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Vagina: A Re-education

4.33  ·  Rating details ·  648 ratings  ·  70 reviews
Part memoir, part practical guide to the vagina, this indispensable book sifts through myths and misinformation with the aim of empowering women with vital knowledge about their own bodies.

For centuries, the vagina has been made mysterious, neglected, mutilated or mocked, and as a consequence few people know much about it. In Vagina: A Re-Education, acclaimed journalist
Paperback, 240 pages
Published March 7th 2019 by Allen & Unwin
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Tania The first chapters of this book are dedicated to the whole reproductive system's anatomy since sometimes we might misunderstand it and give some…moreThe first chapters of this book are dedicated to the whole reproductive system's anatomy since sometimes we might misunderstand it and give some organs the name of others. Not all the book is about anatomy, but it is pretty talked about at the beginning so the reader can understand other matters later on. I've found this reading very helpful and clarifying to know what's going on down there and where exactly. I hope this has helped you!(less)

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Do I have a vagina? Yes. Do I let that define me? No.

This book is a must read for everyone, whether one has a vagina or not. Even at my current age, I'm not embarrassed to admit, that I found this book educating, and there were a few aspects that Enright discussed, that I didn't know much about. That for me, is pretty damn embarrassing, that even today, girls and women are having to turn to books instead of well-rounded open discussions, because people are too embarrassed to talk about vaginas.

Emer (A Little Haze)
I am more than my vagina. I am more than my ovaries. I need to and I want to know more about my vagina and ovaries and my sexual and reproductive health. I need to and I want to know about my hormones.
But I am more than that.
I am more than a fluctuation in oestrogen. I am more than an angry woman.
We are all more than our genitals and our gender. We all deserve a life that is not defined by our genitals and our gender. Lets stay furious until society recognises that.
Lets talk.
Lets hope.
(3.5) This book might be more accurately titled Vulva, as it is about the whole set of female organs (especially the external ones), but thats maybe a more obscure/icky as well as a less evocative/provocative word. Sex education is poor and lacking in many parts of the world, Enright argues, including the Ireland she grew up in in the 1980s. We need better knowledge about gender, anatomy (including the range of whats normal) and issues of consent, she insists. To that end, she sets out to bust ...more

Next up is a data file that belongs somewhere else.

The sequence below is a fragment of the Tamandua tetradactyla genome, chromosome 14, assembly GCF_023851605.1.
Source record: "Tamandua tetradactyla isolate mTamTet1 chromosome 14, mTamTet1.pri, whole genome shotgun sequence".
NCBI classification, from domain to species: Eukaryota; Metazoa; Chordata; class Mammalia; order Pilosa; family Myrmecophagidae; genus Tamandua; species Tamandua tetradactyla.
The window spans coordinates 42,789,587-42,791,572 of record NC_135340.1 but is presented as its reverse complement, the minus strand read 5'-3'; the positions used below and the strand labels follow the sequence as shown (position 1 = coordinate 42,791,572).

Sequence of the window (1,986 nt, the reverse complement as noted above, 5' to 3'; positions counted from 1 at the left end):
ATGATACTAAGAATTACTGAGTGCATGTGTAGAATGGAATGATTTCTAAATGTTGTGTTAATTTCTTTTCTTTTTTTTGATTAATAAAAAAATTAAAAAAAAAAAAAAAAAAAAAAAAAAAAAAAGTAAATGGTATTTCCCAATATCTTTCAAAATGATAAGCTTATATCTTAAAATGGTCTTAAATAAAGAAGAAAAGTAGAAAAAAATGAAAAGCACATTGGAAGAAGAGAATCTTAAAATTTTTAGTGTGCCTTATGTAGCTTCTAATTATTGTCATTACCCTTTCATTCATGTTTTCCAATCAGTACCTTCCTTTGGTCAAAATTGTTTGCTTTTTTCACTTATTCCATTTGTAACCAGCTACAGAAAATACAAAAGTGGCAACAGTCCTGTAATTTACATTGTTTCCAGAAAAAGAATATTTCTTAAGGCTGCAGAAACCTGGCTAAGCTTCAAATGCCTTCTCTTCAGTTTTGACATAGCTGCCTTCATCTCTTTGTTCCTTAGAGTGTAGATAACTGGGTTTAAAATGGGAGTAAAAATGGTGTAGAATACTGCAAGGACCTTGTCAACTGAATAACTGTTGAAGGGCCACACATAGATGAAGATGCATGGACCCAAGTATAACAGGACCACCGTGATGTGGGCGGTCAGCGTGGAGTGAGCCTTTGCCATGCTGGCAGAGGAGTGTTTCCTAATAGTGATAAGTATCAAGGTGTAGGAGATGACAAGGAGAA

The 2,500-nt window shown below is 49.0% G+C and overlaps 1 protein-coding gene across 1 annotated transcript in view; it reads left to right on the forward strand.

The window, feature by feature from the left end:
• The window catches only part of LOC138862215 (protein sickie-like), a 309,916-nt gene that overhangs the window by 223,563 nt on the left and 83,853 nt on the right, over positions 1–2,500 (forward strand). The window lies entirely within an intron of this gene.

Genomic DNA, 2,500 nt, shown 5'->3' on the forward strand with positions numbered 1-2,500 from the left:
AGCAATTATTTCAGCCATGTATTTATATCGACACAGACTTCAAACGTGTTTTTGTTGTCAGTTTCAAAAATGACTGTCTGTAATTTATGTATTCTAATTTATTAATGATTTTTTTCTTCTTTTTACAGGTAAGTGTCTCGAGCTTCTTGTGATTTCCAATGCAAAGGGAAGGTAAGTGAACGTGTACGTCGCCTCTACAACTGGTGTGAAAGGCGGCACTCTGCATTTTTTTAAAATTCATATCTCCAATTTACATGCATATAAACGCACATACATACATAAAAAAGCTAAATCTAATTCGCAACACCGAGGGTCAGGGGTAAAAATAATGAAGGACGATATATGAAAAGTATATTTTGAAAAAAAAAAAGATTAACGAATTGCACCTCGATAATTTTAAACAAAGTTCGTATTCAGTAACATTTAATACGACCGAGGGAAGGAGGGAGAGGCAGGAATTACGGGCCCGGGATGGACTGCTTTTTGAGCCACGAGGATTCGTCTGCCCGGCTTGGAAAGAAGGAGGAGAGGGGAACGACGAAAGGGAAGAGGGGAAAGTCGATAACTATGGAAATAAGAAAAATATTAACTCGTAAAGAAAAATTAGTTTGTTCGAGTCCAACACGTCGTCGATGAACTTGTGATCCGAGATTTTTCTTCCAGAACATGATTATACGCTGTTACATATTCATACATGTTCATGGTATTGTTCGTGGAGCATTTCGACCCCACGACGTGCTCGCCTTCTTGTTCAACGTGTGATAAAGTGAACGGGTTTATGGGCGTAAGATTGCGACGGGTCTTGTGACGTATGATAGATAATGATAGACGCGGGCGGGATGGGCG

Cátia Vieira
May 01, 2019 rated it it was amazing  ·  review of another edition
Why should you read this book?
Vagina: A Re-Education by Lynn Enright was published last March and its an incredible book! I truly recommend it to everyone out there. You know I dont say these things often but thats how enlightening this book is!

It is a fact: we know very little about vaginas and female sexuality because we live in a patriarchal society. Women arent taught to discover their body, their sexuality, their pleasure, their power. They are taught shame. When we look at the males
Portia (The Owlery Reader)
Jan 26, 2019 rated it it was amazing
Shelves: non-fiction, arcs
I want to give a copy of this to every person in my life with a vagina. And then some. It's so informative, interesting, readable, and IMPORTANT. It reaffirmed a lot of my existing knowledge and views, but also re-educated me about a lot of things I thought I knew. I learned so much and so much made me angry. It talks about biology and science in an accessible way, backs up facts with statistics and references, but also includes personal stories and anecdotes that make it engaging and relatable. ...more
May 30, 2020 rated it it was amazing
5 stars

This is a book that all girls at the age of 16 and up should read. Had I read this book at 16, I feel I would have been much better prepared for life! It is incredibly informative about a range of issues from sex education to menopause, the female genitals to periods and fertility to orgasms. It is factual yet an easy read and if you read it and don't learn a few things then I will eat my metaphorical hat. As someone with endometriosis and other gynaecological illnesses, I have done my
Oct 06, 2020 rated it really liked it
Great read, very informative and also highly readable. It helpfully highlighted a number of things I had failed to considered, for example the intentional invisibility of menopause in mainstream films, television and media. While in some regards it left me wanting more information, I also think it is a book I will turn to again over the years to come.